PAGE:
What a tough year for backpacking and camping with the Covid restrictions going on through the state of Michigan. I had a few less trips than I wanted but I did get in some great quality backcountry time.

For all my tests, I used two sock layers. The first layer was a generic silk sock liner. The second layer was Lasting's WLS Merino Light Crew Socks. For shoes, I used two different pairs of hiking shoes. Both were not waterproof and sized roughly half a size bigger than my feet. I also wore gaiters to limit the amount of dust and debris from collecting inside my shoes.

My first trip was just a simple overnight with the family where I was able to test out Lasting's WLS Merino Wool Crew socks both on the trail and as sleep wear. The weather was hot and while we were sweaty, I did not have any problems with blisters. Once we were setup at camp, I decided to test both the potential for stench and dry time by just walking out into the nearby Manistee river.

Goofing Off in the River

I ended up wearing the socks and (now wet) shoes around camp for a few hours while we cooked dinner, played cards and enjoyed the campfire. Toward bedtime, I moved my shoes into the tent's vestibule and put the socks (wrung out) in the tent. The stench coming from the shoes was horrendous and we eventually moved the shoes outside the tent completely. I can safely say though, the socks stood up to the stench test and I (nor my family) never even noticed they were in the tent. Even the drive home was a little rough with the shoes sitting in the back of the car. The socks were just fine and I wore the same pair for the rest of the second day.

As a last note on this trip, I wore a fresh (and more importantly, dry) pair of socks for sleeping at night which were comfortable despite the temperature and humidity.

The second trip was several days with much longer daily distances. I used the socks in the same fashion as the overnight hike and they performed nearly identical. I say nearly, because this time I had a new pair of shoes and opted to not hike out into the middle of the river. Still no blisters to report but then again, the trail conditions were easy.

The last trip was the longest trip I have taken. Ever. It was on the Loyalsock Trail in Pennsylvania and counts as a thru-hike. Having never hiked there before, my friend and I were looking forward to a fun but cool fall trip to see the autumn colors. Rocks. That bares repeating because its important. So many rocks. We walked on rocks going uphill. Going downhill. At angles. Sometimes even using our hands. Most of the rocks were what we called flat. Just not parallel to the ground or each other. Technically though, they were flat. Thankfully, we slept in hammocks, otherwise I suspect we would have had to sleep on rocks.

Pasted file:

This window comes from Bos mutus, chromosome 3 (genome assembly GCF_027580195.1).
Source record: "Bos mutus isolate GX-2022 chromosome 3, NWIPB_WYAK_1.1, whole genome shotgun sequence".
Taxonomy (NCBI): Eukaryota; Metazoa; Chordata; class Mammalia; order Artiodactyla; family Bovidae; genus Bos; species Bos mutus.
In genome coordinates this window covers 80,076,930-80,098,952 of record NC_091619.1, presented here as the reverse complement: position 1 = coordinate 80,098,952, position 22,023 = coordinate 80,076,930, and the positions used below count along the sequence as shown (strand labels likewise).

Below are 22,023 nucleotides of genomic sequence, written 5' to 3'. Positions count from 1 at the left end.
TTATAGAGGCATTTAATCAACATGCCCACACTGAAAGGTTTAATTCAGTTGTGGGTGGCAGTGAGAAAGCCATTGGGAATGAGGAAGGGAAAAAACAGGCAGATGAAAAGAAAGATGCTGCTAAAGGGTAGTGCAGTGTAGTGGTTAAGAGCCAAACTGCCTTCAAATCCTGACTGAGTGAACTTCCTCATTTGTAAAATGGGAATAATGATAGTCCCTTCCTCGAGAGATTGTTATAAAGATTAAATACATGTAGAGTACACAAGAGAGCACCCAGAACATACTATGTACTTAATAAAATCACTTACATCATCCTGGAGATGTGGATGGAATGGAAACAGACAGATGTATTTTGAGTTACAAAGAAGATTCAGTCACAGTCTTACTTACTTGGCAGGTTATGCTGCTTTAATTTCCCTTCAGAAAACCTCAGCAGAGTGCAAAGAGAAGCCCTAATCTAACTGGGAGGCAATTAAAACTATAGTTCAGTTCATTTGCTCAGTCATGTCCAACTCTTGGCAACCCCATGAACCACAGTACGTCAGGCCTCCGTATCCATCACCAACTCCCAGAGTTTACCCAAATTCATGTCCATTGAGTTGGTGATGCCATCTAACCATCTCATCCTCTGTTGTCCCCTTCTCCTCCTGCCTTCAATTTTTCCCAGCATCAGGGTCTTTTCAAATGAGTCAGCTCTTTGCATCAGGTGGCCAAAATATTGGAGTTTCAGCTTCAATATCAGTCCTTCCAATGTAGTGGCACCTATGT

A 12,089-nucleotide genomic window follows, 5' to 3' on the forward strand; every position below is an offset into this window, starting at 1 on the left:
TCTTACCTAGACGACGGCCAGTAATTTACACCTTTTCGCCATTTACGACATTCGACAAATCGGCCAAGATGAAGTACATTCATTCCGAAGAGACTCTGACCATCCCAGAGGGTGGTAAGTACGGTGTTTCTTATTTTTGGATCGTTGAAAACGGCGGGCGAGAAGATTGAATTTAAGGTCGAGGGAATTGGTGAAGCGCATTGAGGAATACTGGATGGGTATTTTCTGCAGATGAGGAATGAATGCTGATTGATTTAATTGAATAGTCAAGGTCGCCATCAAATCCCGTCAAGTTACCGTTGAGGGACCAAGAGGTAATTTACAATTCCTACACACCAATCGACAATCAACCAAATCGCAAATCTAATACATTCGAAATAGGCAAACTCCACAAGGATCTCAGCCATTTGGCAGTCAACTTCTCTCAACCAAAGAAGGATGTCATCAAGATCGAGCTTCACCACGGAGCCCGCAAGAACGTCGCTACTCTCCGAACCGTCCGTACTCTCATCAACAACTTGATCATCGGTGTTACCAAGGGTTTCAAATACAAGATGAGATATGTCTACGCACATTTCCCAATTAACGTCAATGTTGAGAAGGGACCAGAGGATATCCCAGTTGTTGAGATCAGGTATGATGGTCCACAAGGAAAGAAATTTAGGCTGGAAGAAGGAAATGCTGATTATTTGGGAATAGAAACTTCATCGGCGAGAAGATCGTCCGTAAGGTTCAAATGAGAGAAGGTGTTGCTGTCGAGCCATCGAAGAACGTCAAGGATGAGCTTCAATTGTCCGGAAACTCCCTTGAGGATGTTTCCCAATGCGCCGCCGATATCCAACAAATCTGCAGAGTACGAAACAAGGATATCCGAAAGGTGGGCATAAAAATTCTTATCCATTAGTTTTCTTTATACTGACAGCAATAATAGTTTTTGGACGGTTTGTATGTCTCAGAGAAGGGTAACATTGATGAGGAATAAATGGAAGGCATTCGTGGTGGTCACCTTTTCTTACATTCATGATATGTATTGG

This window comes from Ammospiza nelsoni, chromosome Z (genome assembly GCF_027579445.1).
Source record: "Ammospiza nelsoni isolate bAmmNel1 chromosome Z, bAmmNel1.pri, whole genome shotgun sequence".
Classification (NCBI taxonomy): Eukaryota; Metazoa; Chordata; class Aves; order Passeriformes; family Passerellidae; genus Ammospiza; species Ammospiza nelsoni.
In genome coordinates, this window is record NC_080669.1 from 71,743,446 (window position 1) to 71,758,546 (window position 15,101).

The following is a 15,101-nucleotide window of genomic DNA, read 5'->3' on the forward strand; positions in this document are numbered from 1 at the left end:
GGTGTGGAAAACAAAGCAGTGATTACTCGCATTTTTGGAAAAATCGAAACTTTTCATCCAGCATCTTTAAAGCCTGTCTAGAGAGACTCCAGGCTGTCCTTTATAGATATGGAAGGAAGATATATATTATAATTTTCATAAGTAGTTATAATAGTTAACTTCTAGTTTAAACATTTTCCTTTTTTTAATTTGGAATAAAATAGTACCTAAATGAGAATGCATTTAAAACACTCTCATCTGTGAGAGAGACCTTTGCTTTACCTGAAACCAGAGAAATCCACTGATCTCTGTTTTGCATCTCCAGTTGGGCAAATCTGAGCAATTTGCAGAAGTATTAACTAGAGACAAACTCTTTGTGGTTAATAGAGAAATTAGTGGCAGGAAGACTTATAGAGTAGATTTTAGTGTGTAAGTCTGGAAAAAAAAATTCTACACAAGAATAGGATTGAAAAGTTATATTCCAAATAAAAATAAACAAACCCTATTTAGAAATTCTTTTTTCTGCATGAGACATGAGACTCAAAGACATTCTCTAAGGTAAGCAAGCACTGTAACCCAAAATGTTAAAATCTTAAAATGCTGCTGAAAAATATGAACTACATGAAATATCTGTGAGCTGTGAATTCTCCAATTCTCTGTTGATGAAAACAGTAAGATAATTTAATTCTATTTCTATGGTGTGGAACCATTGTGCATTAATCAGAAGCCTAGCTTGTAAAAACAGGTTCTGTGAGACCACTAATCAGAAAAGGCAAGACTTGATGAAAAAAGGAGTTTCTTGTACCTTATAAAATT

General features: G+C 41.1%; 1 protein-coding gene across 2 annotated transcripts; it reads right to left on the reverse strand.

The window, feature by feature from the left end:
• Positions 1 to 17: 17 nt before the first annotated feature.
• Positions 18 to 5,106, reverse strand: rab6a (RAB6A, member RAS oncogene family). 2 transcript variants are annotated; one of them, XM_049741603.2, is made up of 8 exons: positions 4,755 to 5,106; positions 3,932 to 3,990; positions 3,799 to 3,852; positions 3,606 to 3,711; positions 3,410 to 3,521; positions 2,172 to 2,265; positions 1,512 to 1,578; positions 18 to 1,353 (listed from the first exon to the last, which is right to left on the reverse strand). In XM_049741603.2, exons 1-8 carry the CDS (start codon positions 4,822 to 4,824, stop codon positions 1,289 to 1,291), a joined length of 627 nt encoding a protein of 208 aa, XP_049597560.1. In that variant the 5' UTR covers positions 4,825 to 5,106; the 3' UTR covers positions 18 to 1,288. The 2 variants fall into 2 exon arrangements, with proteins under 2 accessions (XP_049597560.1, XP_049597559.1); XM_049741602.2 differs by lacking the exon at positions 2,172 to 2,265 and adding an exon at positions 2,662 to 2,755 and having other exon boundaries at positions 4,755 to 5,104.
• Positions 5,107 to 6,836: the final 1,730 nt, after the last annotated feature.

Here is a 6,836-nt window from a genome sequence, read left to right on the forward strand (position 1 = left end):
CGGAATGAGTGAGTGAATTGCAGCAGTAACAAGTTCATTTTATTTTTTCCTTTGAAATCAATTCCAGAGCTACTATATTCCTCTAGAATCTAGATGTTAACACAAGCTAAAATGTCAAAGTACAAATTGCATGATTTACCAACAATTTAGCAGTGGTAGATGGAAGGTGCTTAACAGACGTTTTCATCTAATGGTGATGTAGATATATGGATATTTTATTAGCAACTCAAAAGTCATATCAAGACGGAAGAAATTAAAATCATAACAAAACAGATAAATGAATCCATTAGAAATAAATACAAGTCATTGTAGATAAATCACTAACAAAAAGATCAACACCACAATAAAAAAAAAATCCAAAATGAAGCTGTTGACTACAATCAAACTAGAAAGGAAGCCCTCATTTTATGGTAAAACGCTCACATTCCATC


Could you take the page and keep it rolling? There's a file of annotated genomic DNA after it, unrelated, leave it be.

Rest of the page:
Rock - So Many Rocks

Rocks - Even More Rocks

At the end of the trip, my knees and feet were worn out. The feet were tingling and throbbed for several weeks after we got home. Looking at my sock liners, they had worn out at the balls and I tossed them in the garbage at the end of the trip. The liners were a few years old so that is not a surprise, but they were not that way at the start of the trip. The Lasting's WLS Merino Wool Crew socks showed minor pilling and a little fraying on the top of the toe area but no holes or wearing out. They stood up to the trail beating better than my feet.

Sock Use Comparison

At night, I hung the pair I used to hike inside my hammock. The stench was horrendous but that seemed to come from the sock liners. I could detect only a faint stench from the merino wool socks. Upon cleaning them after returning home, they smelled fine with no noticeable foot odor.

I used the same pair of socks for the entire Loyalsock Trail hike. I kept a fresh pair of socks to use at night for sleeping. Due to the high distance traveled each day, I found my feet damp and sweaty when I took breaks to air them out. I did not experience however, any blisters.


I usually try and wash all my hiking cloths together in cold water, heavy-soil with extra-rinse cycle settings. I do not use the dryer and instead hang all my gear to dry. I have never had any issues with my gear when I clean them this way.

That being said, I can vouch that sending the socks accidentally through the dryer does not shrink them noticeably. I had the horror of finding a pair of them after one of the trips in the clean laundry that had gone a complete cycle including through the dryer. That meant the socks had seen fabric softener and a long, warm tumble-dry cycle. Expecting the worst, I put the socks on my feet but was very thankful that I could not tell the difference between them and a pair that had not gone through the dryer.


Lastings WLS Merino Light Crew socks held up very well to the trail abuse of the Loyalsock Trail along with my other hikes. I have not kept track of the complete distance but I have over 200 miles (322 km) of hiking on them. I have no holes and only minor wear as noted earlier after the Loyalsock Trail.


1. Great odor resistance
2. Good ankle grip without too much ankle compression
3. Soft, comfortable feeling
4. Fast drying
5. Robust


1. If I had to say anything here, I'd prefer a lighter shade of color but I really don't have anything negative to say. The only reason I prefer a lighter shade (instead of black) is because it is easier to spot ticks and I did find one crawling on my leg in the late summer.


Lasting's WLS Merino Wool Light Crew socks were a pleasure to wear during my various hikes. They fit well and I did not have any problems with them. I plan on using them in the future for other hikes as they don't pinch my ankles, dry quickly and I have not experienced any issues with blisters or wear-out.

This concludes my long term report. I want to thank both and Lasting for letting me take part in this test.

This report was created with the Report Writer Version 1. Copyright 2020. All rights reserved.